Acute Treatment of Mania: An Update on New Medications
Gajwani P, Kemp DE, Muzina DJ, Xia G, Gao K, Calabrese JR.
Assistant Professor of Psychiatry,
Case School of Medicine,
Clinical Director, Mood Disorders Program,
University Hospitals Case Medical Center,
11400 Euclid Avenue, Suite 200,
Cleveland, OH 44106, USA.
Curr Psychiatry Rep. 2006 Dec;8(6):504-509.
ABSTRACTAcute mania is frequently a medical emergency requiring hospitalization for behavioral control, rapid resolution of irritability, agitation, de-escalation of mood, and decreasing of risk-taking behavior. Lithium efficacy in the management of acute mania was reported in 1949 and approved by the US Food and Drug Administration (FDA) in 1970. Chlorpromazine, from the class of typical antipsychotics, was approved for treatment of bipolar disorder in 1973. Typical antipsychotics were frequently used alone and as adjunct for the treatment of bipolar mania for the next 2 decades. Divalproex was approved by the FDA for the treatment of acute mania in 1994. Since the approval of olanzapine in 2000, all five atypical antipsychotics, namely risperidone (2003), quetiapine (2004), ziprasidone (2004), and aripiprazole (2004), have been approved by the FDA for the management of acute mania. Clozapine is the only atypical antipsychotic not FDA approved for any phase of bipolar disorder. This article will systematically review some of the major studies published, randomized controlled monotherapy, andMania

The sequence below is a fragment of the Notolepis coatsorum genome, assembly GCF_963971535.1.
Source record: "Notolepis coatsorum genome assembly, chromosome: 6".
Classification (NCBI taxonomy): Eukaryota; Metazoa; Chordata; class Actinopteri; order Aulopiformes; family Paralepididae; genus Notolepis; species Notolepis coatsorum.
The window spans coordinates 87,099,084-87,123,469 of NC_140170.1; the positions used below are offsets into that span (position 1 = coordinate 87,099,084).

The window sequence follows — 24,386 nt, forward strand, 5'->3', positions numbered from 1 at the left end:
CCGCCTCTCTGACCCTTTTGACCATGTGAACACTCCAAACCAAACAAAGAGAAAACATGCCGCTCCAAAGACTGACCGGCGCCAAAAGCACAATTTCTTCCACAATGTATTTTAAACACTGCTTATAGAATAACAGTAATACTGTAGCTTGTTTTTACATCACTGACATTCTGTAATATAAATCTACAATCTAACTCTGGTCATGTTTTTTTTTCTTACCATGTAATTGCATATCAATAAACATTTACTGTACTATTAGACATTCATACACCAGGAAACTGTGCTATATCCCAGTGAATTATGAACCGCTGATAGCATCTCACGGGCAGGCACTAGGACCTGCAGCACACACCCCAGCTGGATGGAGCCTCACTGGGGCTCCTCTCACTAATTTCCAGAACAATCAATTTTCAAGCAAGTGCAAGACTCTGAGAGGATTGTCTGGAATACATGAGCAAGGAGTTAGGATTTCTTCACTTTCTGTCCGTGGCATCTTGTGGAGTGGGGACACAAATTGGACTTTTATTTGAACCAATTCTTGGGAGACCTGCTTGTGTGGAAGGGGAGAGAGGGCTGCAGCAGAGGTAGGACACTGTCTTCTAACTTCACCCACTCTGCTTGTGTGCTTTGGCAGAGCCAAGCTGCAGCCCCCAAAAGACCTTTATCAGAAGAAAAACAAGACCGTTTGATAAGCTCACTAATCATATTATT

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Drugs for bipolars
The manic spectrum
The many faces of mania
Genius and psychopathology
Ouabain-induced rodent mania?
Mania: lithium versus divaplroex
Manic thinking, happiness and depression
Dysthymia, hyperthymia and cyclothymia
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